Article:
At the Radiation Oncology Department, our goals are to help improve all aspects related to the prevention, diagnosis, treatment, teaching and research of cancer. We are a central plank in organising care for patients with cancer, especially with regard to radiation oncology. Working in multidisciplinary teams helps improve the healing rates of our patients, and makes us a reference department across Spain.
We have the most advanced technology in Europe. Techniques such as image-guided radiation therapy (IGRT) and intensity modulated radiation therapy (IMRT) mean we can provide more precise treatments by adapting the dose to the shape of the tumour to better protect healthy tissue.
These advances are especially relevant for paediatric radiation therapy, since precision strategies are even more important in children. We treat 80% of children in Catalonia, as well as handling complex cases from elsewhere in Spain.
Technological development has allowed us to improve the whole process of planning and treatment using radiation.
The Intensity Modulated Radiation Therapy Programme (IMRT) and the Stereotactic Radiosurgery/Radiotherapy Programme (SRS) were both started at the Hospital's Radiation Oncology Department in 2008. Initially, IMRT was used to treat prostate tumours, and later for the treatment of cancer of the breast, head and neck, and paediatric tumours. It is now also used in gynaecological and digestive tumours, and we are able to apply it in all cases where it might represent a significant improvement in treatment.
We are the centre that performs most treatments using intensity modulated radiation therapy (IMRT) in Catalonia for genitourinary pathologies, tumours in the head, neck and breast neoplasias, where advanced technology has been fully integrated to improve care.
Our dedication to offering quality and safety in care has made us pioneers, as we have established various internal control committees, as well as developing our own protocols for image guided radiation therapy (IGRT). We are a young, dynamic team that is part of a range of scientific organisations, both nationally and internationally.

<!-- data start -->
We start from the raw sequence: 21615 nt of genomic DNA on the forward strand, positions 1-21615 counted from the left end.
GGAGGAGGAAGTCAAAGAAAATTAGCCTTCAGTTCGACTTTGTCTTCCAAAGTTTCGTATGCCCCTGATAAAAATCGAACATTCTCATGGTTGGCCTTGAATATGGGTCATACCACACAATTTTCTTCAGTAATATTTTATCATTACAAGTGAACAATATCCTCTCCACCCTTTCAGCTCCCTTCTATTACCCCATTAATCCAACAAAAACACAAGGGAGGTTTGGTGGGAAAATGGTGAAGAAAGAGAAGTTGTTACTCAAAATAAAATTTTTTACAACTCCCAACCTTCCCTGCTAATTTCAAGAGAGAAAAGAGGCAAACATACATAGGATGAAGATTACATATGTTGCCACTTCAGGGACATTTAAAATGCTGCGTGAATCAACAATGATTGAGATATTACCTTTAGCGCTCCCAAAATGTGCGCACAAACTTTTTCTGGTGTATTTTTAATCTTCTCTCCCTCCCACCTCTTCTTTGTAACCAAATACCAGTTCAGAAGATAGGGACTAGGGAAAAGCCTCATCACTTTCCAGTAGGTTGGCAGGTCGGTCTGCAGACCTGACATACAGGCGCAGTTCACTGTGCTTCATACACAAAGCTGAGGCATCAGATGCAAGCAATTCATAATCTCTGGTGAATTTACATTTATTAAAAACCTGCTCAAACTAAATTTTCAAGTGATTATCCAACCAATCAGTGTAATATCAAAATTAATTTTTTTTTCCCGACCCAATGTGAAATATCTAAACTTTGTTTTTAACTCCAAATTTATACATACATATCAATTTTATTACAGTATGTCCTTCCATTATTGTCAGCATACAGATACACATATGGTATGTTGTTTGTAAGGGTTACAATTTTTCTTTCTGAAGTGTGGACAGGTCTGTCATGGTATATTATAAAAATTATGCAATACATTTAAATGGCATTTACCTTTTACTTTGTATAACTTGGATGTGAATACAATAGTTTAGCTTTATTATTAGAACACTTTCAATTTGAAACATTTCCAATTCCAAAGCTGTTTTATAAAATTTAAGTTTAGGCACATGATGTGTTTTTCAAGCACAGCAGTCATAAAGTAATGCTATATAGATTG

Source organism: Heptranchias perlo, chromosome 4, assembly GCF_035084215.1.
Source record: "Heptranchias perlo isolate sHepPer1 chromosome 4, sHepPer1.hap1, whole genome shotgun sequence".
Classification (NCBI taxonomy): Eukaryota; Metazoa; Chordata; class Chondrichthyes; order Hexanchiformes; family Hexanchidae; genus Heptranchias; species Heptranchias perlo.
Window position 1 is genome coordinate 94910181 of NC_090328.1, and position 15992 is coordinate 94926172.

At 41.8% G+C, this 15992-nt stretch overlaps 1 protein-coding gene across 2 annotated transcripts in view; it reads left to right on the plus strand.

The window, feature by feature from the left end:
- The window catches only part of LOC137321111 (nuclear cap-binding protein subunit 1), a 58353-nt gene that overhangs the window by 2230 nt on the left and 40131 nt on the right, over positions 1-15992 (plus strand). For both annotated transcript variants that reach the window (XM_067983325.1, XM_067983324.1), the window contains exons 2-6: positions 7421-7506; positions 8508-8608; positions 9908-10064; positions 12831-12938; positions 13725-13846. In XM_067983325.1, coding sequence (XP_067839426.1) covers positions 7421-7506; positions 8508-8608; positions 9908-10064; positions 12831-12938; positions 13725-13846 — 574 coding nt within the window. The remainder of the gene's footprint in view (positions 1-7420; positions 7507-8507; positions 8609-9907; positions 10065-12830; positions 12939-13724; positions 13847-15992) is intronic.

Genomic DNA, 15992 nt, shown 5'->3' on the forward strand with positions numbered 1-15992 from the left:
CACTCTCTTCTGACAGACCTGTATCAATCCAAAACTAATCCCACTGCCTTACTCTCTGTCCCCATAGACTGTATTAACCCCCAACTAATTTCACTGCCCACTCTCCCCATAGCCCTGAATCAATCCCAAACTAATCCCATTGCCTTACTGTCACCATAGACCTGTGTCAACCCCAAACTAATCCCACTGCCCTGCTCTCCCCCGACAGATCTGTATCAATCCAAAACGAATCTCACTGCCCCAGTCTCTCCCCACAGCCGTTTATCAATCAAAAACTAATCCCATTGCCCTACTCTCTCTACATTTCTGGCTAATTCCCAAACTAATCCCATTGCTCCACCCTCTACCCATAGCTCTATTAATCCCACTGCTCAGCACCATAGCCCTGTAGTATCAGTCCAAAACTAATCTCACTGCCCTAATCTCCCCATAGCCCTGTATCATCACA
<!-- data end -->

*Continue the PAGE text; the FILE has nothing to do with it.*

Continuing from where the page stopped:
The Vall d’Hebron University Hospital Radiation Oncology Department treats 2,000 adult and paediatric patients a year. The Head of Department, Dr. Jordi Giralt, explains that the secret to why Vall d’Hebron continues to be a leading centre its multidisciplinary work.
The Neonatology Department’s Sibling Project is a workshop for the siblings of new-born babies admitted to the Paediatric Intensive Care Unit in the Vall d’Hebron Maternity and Children's Hospital. Through simulated games and situations, the project prepares them to get used to seeing their younger siblings in a hospital medical setting.
Vall d’Hebron University Hospital’s kitchen serves more than 1,000 meals a day, twice a day, not counting breakfast. A reality that José Parrilla and Carmina Esteban know all too well.From three kitchens to one and from coal to gas. That is how the hospital’s catering service has evolved. A place where the needs of each patient must be taken into account and where there is room for small, juicy anecdotes.
The former head of the Thoracic Surgery Department, Dr. Mercè Canela, recently retired, recalls the important evolution of the Department to become a leader in Spain and a lung transplant pioneer. A task made possible thanks to collaboration with professionals from other departments, an added value in the personal and team environment.
Rosalia Moure arrived at Vall d’Hebron University Hospital in 1967. She spent her entire working life in the linen and laundry department of the Hospital. Rosalia Moure has witnessed the Hospital’s big transformations, from dictatorship to democracy and from analogue to digital systems.
Dr. Josep Sánchez de Toledo Codina, head of the Paediatric Haematology and Oncology Department, tells us about a Department that has laid the foundations for the specialism in Spain. He also remembers the evolution of transplants from haematopoietic stem cells and progenitors, from the beginning, buying the material at a shop in Barcelona city centre, to the more than 1,200 transplants that have now been performed.
Dr. Francesc Bosch, Head of the Haematology Department, talks about the complexity of the Department, which has turned Vall d’Hebron into a reference centre in haematology thanks to its commitment to transplants and the use of new treatments. The Clinical Trials Unit helps a lot, giving access to treatments for complex patients.
The Master's Degree in Biomedical and Translational Research is an official programme created to train researchers with the requisite combination of scientific knowledge and skills to contribute to the future success of biomedical research.
Fermín Fernández Álvarez, Porter Coordinator, explains the importance of the role these professionals play in the hospital. After 36 years at Vall d’Hebron, Fermín is a real master of the ways things are done. He says that a porter has to combine humility, discretion and safety with a single goal: that patients receive human and friendly treatment.